One of television's most popular sitcoms is facing an uncertain future.
The hit CBS show "Two and a Half Men" has yet to be renewed by its network and is currently sitting in limbo after suffering a fall in ratings during the current ninth season - the first without Charlie Sheen, who was replaced by Ashton Kutcher.
Almost 200 episodes of the show have aired. Several cast members attended a recent 2012 PaleyFest event to celebrate the series. Actors Jon Cryer and Angus T. Jones and creator Chuck Lorre all had largely similar responses to questions about the show's future: I don't know.
"I've had an amazing time with this role," Cryer, who plays rule-following Alan Harper, told OnTheRedCarpet.com. "I'm so grateful for this role. But they haven't even booked us for another season yet, so, nothing is etched in stone and we'll see what opportunities come up."
Jones, who plays his son, had a similar response about the show's future.
"We'll see what happens," Jones said. "I don't know. I don't know if Chuck wants to write on another 100 episodes. We'll see."
The young actor, 18, was recently named the highest-paid child TV actor after he began earning $300,000 an episode, or at least $7.8 million over two seasons. He also received a $500,000 signing bonus, according to TV Guide.
"Two and a Half Men" is currently on a mid-season hiatus until Monday, March 19. CBS, which renewed 18 other shows earlier this week, announced "preliminary discussions" regarding the future of the comedy, whose ratings have fallen since Sheen was fired from the show a year ago and was replaced by Kutcher.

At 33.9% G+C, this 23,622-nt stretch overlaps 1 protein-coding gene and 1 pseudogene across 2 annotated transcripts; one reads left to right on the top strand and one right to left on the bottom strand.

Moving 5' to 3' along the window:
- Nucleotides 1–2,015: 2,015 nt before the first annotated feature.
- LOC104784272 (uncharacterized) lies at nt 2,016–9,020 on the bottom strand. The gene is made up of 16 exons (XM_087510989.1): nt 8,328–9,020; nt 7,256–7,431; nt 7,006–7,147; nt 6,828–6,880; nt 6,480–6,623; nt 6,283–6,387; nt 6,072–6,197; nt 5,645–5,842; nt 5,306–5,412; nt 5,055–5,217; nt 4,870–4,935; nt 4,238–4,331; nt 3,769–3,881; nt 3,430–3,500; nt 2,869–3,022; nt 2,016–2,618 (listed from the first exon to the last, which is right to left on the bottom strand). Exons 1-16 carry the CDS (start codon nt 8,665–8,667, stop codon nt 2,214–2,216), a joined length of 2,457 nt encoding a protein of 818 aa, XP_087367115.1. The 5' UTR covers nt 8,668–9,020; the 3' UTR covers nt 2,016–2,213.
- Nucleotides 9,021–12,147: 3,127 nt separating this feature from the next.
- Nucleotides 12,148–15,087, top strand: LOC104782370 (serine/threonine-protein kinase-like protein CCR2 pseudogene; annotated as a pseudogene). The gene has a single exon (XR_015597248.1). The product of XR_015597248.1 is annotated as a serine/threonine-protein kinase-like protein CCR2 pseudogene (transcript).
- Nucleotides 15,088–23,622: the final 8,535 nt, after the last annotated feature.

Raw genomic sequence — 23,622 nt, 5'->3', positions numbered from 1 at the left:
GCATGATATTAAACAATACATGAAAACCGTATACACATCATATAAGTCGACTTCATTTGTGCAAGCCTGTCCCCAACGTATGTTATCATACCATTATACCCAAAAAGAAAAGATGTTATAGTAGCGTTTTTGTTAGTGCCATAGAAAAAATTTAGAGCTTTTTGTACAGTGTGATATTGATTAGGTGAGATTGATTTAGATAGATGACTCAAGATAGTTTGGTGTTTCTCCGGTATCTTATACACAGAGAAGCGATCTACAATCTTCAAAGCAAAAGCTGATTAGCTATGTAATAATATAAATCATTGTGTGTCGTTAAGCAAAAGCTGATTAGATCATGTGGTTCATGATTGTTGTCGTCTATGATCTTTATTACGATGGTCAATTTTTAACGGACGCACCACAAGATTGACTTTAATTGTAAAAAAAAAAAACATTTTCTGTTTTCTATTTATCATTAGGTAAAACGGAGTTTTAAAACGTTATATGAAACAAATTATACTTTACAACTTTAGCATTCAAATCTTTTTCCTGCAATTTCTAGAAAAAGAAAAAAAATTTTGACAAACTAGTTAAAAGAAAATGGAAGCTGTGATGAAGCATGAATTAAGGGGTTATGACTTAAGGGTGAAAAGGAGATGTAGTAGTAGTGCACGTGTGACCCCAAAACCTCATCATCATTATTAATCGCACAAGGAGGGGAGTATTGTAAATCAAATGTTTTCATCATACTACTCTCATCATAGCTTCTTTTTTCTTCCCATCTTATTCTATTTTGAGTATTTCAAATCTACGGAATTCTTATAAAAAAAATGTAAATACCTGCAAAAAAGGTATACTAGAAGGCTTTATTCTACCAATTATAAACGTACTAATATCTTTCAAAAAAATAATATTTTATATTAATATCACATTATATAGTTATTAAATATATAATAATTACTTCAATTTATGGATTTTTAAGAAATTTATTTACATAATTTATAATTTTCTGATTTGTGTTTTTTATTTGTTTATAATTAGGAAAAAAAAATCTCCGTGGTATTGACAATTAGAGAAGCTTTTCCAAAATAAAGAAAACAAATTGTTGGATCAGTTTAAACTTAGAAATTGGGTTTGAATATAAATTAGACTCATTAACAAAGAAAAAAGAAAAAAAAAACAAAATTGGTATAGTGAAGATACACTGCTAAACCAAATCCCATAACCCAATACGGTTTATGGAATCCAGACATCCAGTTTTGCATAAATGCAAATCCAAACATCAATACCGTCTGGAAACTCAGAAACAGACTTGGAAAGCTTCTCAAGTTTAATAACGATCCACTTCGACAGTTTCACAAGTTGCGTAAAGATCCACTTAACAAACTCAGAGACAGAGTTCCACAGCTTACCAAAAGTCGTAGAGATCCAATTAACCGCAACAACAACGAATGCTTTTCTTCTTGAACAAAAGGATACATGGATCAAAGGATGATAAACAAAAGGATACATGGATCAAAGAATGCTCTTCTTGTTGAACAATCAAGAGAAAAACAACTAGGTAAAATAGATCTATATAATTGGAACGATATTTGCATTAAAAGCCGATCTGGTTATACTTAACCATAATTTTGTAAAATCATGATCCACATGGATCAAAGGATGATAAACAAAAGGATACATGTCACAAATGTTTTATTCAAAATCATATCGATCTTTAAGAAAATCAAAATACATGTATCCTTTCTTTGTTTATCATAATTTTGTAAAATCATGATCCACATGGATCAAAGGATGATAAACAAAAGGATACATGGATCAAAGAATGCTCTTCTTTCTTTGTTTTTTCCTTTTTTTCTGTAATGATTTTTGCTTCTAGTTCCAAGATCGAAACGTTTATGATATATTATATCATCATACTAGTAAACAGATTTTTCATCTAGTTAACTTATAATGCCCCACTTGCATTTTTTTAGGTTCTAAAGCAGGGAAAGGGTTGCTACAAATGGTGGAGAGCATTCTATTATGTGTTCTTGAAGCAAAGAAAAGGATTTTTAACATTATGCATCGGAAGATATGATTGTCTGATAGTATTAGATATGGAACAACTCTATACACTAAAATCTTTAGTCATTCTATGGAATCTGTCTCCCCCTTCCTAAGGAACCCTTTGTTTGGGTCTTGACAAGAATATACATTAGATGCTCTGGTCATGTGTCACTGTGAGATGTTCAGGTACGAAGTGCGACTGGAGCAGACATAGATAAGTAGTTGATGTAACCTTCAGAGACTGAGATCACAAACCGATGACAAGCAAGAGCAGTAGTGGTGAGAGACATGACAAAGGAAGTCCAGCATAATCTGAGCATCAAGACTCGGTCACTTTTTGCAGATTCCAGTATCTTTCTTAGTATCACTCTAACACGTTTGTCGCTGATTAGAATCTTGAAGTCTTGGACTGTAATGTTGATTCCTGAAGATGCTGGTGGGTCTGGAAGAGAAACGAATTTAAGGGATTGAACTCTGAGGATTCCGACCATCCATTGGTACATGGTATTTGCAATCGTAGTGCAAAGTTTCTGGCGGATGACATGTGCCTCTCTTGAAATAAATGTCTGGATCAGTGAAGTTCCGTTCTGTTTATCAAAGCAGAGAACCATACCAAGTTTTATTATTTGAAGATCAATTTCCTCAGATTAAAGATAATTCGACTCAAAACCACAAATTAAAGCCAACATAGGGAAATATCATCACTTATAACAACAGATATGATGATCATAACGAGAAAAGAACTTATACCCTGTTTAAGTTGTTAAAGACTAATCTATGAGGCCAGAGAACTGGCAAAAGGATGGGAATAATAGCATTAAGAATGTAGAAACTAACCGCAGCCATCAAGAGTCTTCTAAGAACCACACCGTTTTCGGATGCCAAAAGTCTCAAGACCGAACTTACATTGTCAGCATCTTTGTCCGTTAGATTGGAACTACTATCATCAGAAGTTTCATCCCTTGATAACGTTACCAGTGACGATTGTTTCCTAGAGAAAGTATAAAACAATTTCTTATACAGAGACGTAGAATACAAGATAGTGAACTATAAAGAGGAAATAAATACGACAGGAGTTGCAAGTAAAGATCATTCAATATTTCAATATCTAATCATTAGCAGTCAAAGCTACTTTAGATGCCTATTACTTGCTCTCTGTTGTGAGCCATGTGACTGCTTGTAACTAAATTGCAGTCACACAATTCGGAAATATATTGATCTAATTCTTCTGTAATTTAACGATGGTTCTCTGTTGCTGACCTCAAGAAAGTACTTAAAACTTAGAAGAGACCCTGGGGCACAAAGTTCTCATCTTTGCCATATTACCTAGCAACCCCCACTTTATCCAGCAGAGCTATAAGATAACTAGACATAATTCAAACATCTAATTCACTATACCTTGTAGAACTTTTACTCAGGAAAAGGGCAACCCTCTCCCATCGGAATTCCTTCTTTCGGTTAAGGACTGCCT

The first episode of the ninth season, which began last fall, had earned a 10.3 rating among adults aged 18 to 49. The latest new episode of "Two and a Half Men" aired on February 27. It earned a 3.6 rating among adults aged 18 to 49 and was watched by approximately 11.9 million people.Lorre, who also produces and writers the hit CBS comedies "The Big Bang Theory" and "Mike & Molley," explained to OnTheRedCarpet.com that the screenwriters of "Two and a Half Men" aim to make people laugh and find new storylines, which can become difficult after 200 episodes.
"I think we just try and stay honest about what we find entertaining and worth doing," Lorre said. "If we find a good story, and that's where the patience comes - in trying to find something worth doing that we haven't done. That gets tricky around 200 [episodes]. That conversation happens a lot. Hopefully, they're watching 'cause they're honestly laughing."
"If people tune in, I'm hoping it's 'cause, I would assume it's 'cause it's worth their time," he added. "Otherwise, there's a lot of other things you could do at nine o'clock."